Researchers using the genomes of a million people from various databases have identified genes they believe are linked to cannabis addiction. According to an article in Nature, the researchers said some of the same genome regions are tied to health conditions including lung cancer and schizophrenia.

The study was just published in Nature Genetics.

Dr. Daniel Levey, a medical neuroscientist at Yale and study co-author, told Nature the finding shows that addiction to cannabis is “evidence that cannabis addiction could have substantial public health risks if the usage increases.”

According to Yale News, the research indicates links to “psychiatric disorders, abuse of other substances such as tobacco, and possibly even an elevated risk of developing lung cancer.”

Both the study and the Nature article point out the increasing legality of cannabis for recreational purposes, including in eight countries, and medicinal use in 48 countries. “But one-third of people who take cannabis end up becoming addicted or using the drug in ways that are damaging to their health.”

Earlier research suggests a genetic component in the links between problematic cannabis use and health challenges.

The data the researchers used came primarily from the U.S. Department of Veterans Affairs’ Million Veteran Program, a massive genetic database. They also used several smaller databases. Per Yale News, “They were able to identify dozens of genetic variants linked to cannabis use disorder and a variety of behavioral and health issues associated with cannabis use disorder.”

According to the Centers for Disease Control and Prevention, 48 million people — nearly 1 in 5 Americans — used marijuana at least one time in 2019. The CDC said recent research estimates that about 30% of people who use marijuana have marijuana use disorder and the risk is highest for those who begin using the drug before age 18.

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“Marijuana use directly affects the brain, specifically the parts of the brain responsible for memory, learning, attention, decision-making, coordination, emotion and reaction time. Infants, children and teens (who still have developing brains) are especially susceptible to the adverse effects of marijuana,” the CDC article said, noting long-term or frequent use increases the risk of psychosis or schizophrenia in some users.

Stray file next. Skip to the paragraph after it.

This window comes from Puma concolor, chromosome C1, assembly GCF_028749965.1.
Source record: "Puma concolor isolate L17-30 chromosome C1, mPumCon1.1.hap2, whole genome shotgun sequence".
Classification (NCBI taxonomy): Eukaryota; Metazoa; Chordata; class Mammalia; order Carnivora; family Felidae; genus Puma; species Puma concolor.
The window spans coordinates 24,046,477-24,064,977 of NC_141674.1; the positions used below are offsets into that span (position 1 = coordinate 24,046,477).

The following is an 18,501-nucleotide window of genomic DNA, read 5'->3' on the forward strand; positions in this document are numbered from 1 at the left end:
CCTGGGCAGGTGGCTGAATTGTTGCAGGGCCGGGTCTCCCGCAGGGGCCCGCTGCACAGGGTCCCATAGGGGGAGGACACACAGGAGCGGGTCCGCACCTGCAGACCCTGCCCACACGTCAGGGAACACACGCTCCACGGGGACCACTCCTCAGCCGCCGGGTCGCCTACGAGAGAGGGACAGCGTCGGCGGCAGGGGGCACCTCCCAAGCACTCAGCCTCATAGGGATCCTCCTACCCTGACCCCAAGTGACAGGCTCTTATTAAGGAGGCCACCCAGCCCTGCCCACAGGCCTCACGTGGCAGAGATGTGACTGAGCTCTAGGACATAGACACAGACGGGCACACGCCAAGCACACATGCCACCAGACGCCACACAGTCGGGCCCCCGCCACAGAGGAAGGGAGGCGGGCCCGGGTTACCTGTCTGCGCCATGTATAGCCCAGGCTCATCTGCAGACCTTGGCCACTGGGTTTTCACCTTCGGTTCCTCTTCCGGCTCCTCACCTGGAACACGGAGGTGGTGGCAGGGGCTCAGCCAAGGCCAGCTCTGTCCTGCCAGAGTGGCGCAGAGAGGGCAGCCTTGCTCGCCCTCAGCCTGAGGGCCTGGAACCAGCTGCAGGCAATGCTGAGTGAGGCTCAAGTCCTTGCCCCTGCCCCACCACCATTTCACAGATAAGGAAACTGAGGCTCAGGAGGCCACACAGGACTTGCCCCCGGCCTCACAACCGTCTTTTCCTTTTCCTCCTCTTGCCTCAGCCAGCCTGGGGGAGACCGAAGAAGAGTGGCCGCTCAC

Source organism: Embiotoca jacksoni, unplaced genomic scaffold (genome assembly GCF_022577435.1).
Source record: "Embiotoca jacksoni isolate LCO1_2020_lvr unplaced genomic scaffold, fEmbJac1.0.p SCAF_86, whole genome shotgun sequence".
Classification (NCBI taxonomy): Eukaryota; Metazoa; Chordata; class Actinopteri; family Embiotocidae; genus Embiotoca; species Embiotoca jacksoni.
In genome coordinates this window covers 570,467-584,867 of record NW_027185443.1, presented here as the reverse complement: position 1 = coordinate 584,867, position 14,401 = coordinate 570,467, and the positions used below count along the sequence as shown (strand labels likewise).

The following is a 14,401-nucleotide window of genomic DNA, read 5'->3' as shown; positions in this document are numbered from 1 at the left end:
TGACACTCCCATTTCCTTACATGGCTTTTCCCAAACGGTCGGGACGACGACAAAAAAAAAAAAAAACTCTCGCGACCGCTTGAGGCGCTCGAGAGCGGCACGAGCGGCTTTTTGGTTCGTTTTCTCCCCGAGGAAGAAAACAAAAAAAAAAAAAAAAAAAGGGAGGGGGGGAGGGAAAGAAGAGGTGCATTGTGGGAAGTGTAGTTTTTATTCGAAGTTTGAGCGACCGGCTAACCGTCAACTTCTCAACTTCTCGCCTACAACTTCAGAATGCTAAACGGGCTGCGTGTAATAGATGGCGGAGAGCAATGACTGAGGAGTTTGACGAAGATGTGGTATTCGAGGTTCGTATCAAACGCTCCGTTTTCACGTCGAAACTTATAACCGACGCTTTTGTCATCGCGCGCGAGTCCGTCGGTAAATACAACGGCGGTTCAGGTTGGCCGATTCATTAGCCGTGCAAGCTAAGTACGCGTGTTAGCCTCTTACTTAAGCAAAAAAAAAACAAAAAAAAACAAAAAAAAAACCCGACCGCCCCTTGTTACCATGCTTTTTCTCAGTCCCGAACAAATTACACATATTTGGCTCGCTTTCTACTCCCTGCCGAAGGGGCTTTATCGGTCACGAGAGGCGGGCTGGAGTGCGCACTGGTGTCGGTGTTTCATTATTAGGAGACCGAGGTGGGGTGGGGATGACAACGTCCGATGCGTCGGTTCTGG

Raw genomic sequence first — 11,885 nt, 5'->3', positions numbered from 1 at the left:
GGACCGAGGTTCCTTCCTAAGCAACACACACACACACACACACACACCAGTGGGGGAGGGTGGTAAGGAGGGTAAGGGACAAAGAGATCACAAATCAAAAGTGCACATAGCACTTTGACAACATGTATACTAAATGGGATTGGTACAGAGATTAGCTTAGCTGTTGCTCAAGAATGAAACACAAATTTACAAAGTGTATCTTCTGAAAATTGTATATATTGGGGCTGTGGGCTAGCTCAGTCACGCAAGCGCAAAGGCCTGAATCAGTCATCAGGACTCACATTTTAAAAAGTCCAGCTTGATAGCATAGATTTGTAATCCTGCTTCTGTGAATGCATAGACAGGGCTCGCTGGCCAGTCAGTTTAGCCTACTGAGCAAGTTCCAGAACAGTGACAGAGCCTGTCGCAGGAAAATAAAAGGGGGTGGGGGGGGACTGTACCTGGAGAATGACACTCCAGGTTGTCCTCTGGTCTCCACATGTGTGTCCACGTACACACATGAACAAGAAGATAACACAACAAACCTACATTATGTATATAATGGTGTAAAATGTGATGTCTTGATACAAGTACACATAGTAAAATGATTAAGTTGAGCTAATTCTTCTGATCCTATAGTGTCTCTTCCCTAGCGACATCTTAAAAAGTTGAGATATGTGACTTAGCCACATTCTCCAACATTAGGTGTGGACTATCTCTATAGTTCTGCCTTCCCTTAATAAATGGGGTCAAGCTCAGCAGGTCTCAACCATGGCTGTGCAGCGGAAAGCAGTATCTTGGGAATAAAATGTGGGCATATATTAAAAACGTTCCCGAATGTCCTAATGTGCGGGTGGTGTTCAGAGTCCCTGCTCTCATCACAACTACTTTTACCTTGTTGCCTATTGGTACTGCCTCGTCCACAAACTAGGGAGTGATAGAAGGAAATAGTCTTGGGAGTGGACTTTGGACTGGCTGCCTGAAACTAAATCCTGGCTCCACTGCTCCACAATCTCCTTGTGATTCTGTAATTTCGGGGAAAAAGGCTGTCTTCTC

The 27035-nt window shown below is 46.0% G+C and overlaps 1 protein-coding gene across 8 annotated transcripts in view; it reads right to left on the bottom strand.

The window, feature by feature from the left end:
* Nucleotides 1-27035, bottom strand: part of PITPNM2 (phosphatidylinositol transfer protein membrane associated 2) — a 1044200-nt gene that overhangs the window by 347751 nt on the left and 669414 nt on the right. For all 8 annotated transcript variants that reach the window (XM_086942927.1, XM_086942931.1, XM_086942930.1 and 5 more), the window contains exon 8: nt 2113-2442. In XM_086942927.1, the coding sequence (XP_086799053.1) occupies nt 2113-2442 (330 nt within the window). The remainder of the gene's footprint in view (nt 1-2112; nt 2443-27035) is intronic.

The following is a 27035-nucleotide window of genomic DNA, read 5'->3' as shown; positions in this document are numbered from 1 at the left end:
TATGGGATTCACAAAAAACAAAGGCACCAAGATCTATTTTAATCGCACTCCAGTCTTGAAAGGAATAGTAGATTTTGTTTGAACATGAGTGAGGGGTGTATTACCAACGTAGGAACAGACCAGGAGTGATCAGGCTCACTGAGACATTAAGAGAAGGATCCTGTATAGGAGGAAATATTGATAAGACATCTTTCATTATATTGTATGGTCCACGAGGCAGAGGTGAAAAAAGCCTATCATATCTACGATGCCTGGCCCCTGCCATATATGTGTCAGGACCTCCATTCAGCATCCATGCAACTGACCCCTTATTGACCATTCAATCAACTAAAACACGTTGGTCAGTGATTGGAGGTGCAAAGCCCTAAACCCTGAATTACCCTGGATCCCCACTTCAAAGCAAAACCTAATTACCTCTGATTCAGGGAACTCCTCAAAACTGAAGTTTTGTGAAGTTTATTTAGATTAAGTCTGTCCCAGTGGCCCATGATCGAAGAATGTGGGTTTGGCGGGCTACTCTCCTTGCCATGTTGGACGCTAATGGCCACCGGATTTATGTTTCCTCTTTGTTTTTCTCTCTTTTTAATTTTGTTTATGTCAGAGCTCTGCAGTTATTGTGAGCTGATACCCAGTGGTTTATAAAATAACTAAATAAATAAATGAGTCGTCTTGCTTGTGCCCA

Levey told Nature that the fact marijuana addiction is a product of some combination of genetics and environment makes it hard to study, but the researchers built on earlier work using the databases, including data from many ethnic groups.

Marta DiForti, a psychiatrist-scientist at King’s College London, told Nature that cannabis use “is the most preventable risk factor for schizophrenia.”

Per that article, “More information about the biological mechanisms that connect cannabis use with health conditions will provide a better evidence base for policy and medical practice, says study co-author Joel Gelernter, a psychiatric geneticist at Yale University.”

It’s worth noting that much of the research being done on cannabis and its impact on the brain and on health is being done at Yale, which according to the New Haven Register has recently created the Center for the Science of Cannabis and Cannabinoids.

The researchers said that a better understanding of both the mechanisms of addiction and the potential impact are needed since cannabis use has become so prevalent.